Foods of the World Forum Homepage
Forum Home Forum Home > Europe > The British Isles
  New Posts New Posts RSS Feed - Fish and Chips
  FAQ FAQ  Forum Search   Events   Register Register  Login Login

This site is completely supported by donations; there are no corporate sponsors. We would be honoured if you would consider a small donation, to be used exclusively for forum expenses.



Thank you, from the Foods of the World Forums!

Fish and Chips

 Post Reply Post Reply Page  12>
Author
Message
TasunkaWitko View Drop Down
Admin Group
Admin Group
Avatar

Joined: 25 January 2010
Location: Chinook, MT
Status: Offline
Points: 8957
Post Options Post Options   Thanks (0) Thanks(0)   Quote TasunkaWitko Quote  Post ReplyReply Direct Link To This Post Topic: Fish and Chips
    Posted: 14 July 2010 at 13:47
this is, of course, quintessential street and pub dining throughout the united kingdom.
 
wiki had quite a bit to say about fish and chips, but i selected this passage as the most indicative of the origins and traditions behnd the meal:
 
Quote In the United Kingdom, fish and chips became a cheap food popular among the working classes with the rapid development of trawl fishing in the North Sea in the second half of the nineteenth century.[2] In 1860, the first fish and chip shop was opened in London by Jewish proprietor Joseph Malin[3] who married together "fish fried in the Jewish fashion"[4] with chips.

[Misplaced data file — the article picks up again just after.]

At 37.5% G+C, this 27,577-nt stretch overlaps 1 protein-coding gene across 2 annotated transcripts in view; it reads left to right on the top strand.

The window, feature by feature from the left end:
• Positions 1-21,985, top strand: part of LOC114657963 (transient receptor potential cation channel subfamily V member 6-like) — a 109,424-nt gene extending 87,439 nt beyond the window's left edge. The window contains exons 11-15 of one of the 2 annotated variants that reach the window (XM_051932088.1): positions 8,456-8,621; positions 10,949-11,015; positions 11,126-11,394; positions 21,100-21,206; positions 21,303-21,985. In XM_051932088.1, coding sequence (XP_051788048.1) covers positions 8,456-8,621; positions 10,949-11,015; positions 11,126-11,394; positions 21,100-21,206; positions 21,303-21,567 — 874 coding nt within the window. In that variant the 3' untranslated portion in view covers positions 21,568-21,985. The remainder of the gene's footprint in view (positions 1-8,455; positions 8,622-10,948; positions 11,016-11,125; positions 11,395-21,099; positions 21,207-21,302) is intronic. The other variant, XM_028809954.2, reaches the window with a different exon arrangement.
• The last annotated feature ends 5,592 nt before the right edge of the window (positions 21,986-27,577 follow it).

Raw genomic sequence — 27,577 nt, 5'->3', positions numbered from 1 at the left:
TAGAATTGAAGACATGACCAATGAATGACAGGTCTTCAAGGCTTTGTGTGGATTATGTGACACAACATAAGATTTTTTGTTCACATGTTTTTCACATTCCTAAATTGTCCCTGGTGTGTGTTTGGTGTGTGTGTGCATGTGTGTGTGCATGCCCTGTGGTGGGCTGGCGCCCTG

Deep-fried "chips" (slices or pieces of potato) as a dish, may have first appeared in Britain in about the same period: the OED notes as its earliest usage of "chips" in this sense the mention in Dickens' A Tale of Two Cities (published in 1859): "Husky chips of potatoes, fried with some reluctant drops of oil". (Note that Belgian tradition, as recorded in a manuscript of 1781, dates the frying of potatoes carved into the shape of fish back at least as far as 1680.)[5]

The modern fish-and-chip shop ("chippy" or "chipper" in modern British slang[6][7]) originated in the United Kingdom, although outlets selling fried food occurred commonly throughout Europe. According to one story, fried-potato shops spreading south from Scotland merged with fried-fish shops spreading from southern England.[citation needed] Early fish-and-chip shops had only very basic facilities. Usually these consisted principally of a large cauldron of cooking-fat, heated by a coal fire. Insanitary by modern[update] standards, such establishments also emitted a smell associated with frying, which led to the authorities classifying fish-and-chip supply as an "offensive trade",[citation needed] a stigma retained until the interwar period. The industry overcame this reputation because during World War II fish and chips remained one of the few foods in the United Kingdom not subject to rationing.[8]

 
here's a recipe and acouple ofphotos from time-life's: foods of the world - the cooking of the british isles, 1969:
 
Quote
 
resting on the usual fish-and-chips wrapping, fried haddock and potatoes will be seasoned with salt and vinegar.
 
fish and chips
deep-fried fish and potatoes
 
to serve 4
 
batter:
  • 1 cup flour
  • 1 egg yolk
  • 4 tbsp beer
  • 1/4 tsp salt
  • 6 tbsp milk combined with 6 tbsp cold water
chips: